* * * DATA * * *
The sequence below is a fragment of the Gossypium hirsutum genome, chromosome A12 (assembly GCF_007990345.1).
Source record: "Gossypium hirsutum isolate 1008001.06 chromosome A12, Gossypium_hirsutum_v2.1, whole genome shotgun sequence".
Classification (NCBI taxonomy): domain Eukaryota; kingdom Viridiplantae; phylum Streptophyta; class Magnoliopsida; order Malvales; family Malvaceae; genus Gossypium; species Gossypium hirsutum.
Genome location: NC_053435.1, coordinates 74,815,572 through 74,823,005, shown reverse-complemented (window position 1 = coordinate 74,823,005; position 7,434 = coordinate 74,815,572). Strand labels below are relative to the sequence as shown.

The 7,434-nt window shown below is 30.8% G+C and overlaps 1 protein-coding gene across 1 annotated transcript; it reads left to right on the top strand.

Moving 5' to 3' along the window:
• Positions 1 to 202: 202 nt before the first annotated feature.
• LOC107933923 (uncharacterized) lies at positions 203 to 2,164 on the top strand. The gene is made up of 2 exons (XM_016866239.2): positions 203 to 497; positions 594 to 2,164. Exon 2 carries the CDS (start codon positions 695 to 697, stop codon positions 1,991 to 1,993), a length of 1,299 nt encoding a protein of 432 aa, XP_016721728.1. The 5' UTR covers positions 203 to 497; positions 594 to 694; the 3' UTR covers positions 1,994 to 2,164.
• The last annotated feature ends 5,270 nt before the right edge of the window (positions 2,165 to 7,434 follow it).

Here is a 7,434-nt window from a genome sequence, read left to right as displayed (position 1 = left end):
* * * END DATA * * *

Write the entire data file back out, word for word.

The sequence below is a fragment of the Gossypium hirsutum genome, chromosome A12 (assembly GCF_007990345.1).
Source record: "Gossypium hirsutum isolate 1008001.06 chromosome A12, Gossypium_hirsutum_v2.1, whole genome shotgun sequence".
Classification (NCBI taxonomy): domain Eukaryota; kingdom Viridiplantae; phylum Streptophyta; class Magnoliopsida; order Malvales; family Malvaceae; genus Gossypium; species Gossypium hirsutum.
Genome location: NC_053435.1, coordinates 74,815,572 through 74,823,005, shown reverse-complemented (window position 1 = coordinate 74,823,005; position 7,434 = coordinate 74,815,572). Strand labels below are relative to the sequence as shown.

The 7,434-nt window shown below is 30.8% G+C and overlaps 1 protein-coding gene across 1 annotated transcript; it reads left to right on the top strand.

Moving 5' to 3' along the window:
• Positions 1 to 202: 202 nt before the first annotated feature.
• LOC107933923 (uncharacterized) lies at positions 203 to 2,164 on the top strand. The gene is made up of 2 exons (XM_016866239.2): positions 203 to 497; positions 594 to 2,164. Exon 2 carries the CDS (start codon positions 695 to 697, stop codon positions 1,991 to 1,993), a length of 1,299 nt encoding a protein of 432 aa, XP_016721728.1. The 5' UTR covers positions 203 to 497; positions 594 to 694; the 3' UTR covers positions 1,994 to 2,164.
• The last annotated feature ends 5,270 nt before the right edge of the window (positions 2,165 to 7,434 follow it).

Here is a 7,434-nt window from a genome sequence, read left to right as displayed (position 1 = left end):